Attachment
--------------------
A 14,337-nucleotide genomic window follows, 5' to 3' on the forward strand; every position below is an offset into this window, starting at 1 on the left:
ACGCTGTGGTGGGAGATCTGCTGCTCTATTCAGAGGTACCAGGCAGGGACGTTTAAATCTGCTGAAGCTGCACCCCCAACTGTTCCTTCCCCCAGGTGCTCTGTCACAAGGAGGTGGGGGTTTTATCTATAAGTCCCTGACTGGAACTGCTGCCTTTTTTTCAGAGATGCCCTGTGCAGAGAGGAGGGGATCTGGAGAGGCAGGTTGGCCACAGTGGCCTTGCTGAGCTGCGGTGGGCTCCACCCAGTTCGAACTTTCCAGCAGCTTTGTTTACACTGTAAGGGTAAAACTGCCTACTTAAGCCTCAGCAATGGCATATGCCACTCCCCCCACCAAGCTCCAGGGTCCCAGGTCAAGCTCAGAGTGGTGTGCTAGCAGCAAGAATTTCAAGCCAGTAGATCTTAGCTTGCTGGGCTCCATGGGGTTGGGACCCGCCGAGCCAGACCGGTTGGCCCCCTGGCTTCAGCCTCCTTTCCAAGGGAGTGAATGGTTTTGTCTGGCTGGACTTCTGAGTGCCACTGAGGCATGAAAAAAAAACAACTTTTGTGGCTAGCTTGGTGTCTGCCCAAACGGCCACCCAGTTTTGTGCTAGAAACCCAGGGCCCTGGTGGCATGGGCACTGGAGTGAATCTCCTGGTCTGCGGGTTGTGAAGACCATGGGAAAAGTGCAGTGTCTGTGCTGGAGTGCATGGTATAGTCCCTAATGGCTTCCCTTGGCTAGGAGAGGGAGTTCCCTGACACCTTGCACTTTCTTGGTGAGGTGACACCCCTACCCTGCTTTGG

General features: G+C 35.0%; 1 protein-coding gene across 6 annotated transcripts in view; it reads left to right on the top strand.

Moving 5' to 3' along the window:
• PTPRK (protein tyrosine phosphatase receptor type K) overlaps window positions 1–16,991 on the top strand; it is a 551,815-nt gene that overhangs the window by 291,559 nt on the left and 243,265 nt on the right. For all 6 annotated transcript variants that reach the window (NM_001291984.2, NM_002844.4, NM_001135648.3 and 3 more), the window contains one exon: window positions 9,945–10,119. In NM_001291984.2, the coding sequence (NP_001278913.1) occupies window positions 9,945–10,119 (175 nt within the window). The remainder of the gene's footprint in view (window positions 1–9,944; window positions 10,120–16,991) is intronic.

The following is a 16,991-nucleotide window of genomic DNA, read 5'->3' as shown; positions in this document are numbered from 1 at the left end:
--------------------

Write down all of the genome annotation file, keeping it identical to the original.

A 14,337-nucleotide genomic window follows, 5' to 3' on the forward strand; every position below is an offset into this window, starting at 1 on the left:
ACGCTGTGGTGGGAGATCTGCTGCTCTATTCAGAGGTACCAGGCAGGGACGTTTAAATCTGCTGAAGCTGCACCCCCAACTGTTCCTTCCCCCAGGTGCTCTGTCACAAGGAGGTGGGGGTTTTATCTATAAGTCCCTGACTGGAACTGCTGCCTTTTTTTCAGAGATGCCCTGTGCAGAGAGGAGGGGATCTGGAGAGGCAGGTTGGCCACAGTGGCCTTGCTGAGCTGCGGTGGGCTCCACCCAGTTCGAACTTTCCAGCAGCTTTGTTTACACTGTAAGGGTAAAACTGCCTACTTAAGCCTCAGCAATGGCATATGCCACTCCCCCCACCAAGCTCCAGGGTCCCAGGTCAAGCTCAGAGTGGTGTGCTAGCAGCAAGAATTTCAAGCCAGTAGATCTTAGCTTGCTGGGCTCCATGGGGTTGGGACCCGCCGAGCCAGACCGGTTGGCCCCCTGGCTTCAGCCTCCTTTCCAAGGGAGTGAATGGTTTTGTCTGGCTGGACTTCTGAGTGCCACTGAGGCATGAAAAAAAAACAACTTTTGTGGCTAGCTTGGTGTCTGCCCAAACGGCCACCCAGTTTTGTGCTAGAAACCCAGGGCCCTGGTGGCATGGGCACTGGAGTGAATCTCCTGGTCTGCGGGTTGTGAAGACCATGGGAAAAGTGCAGTGTCTGTGCTGGAGTGCATGGTATAGTCCCTAATGGCTTCCCTTGGCTAGGAGAGGGAGTTCCCTGACACCTTGCACTTTCTTGGTGAGGTGACACCCCTACCCTGCTTTGG

General features: G+C 35.0%; 1 protein-coding gene across 6 annotated transcripts in view; it reads left to right on the top strand.

Moving 5' to 3' along the window:
• PTPRK (protein tyrosine phosphatase receptor type K) overlaps window positions 1–16,991 on the top strand; it is a 551,815-nt gene that overhangs the window by 291,559 nt on the left and 243,265 nt on the right. For all 6 annotated transcript variants that reach the window (NM_001291984.2, NM_002844.4, NM_001135648.3 and 3 more), the window contains one exon: window positions 9,945–10,119. In NM_001291984.2, the coding sequence (NP_001278913.1) occupies window positions 9,945–10,119 (175 nt within the window). The remainder of the gene's footprint in view (window positions 1–9,944; window positions 10,120–16,991) is intronic.

The following is a 16,991-nucleotide window of genomic DNA, read 5'->3' as shown; positions in this document are numbered from 1 at the left end: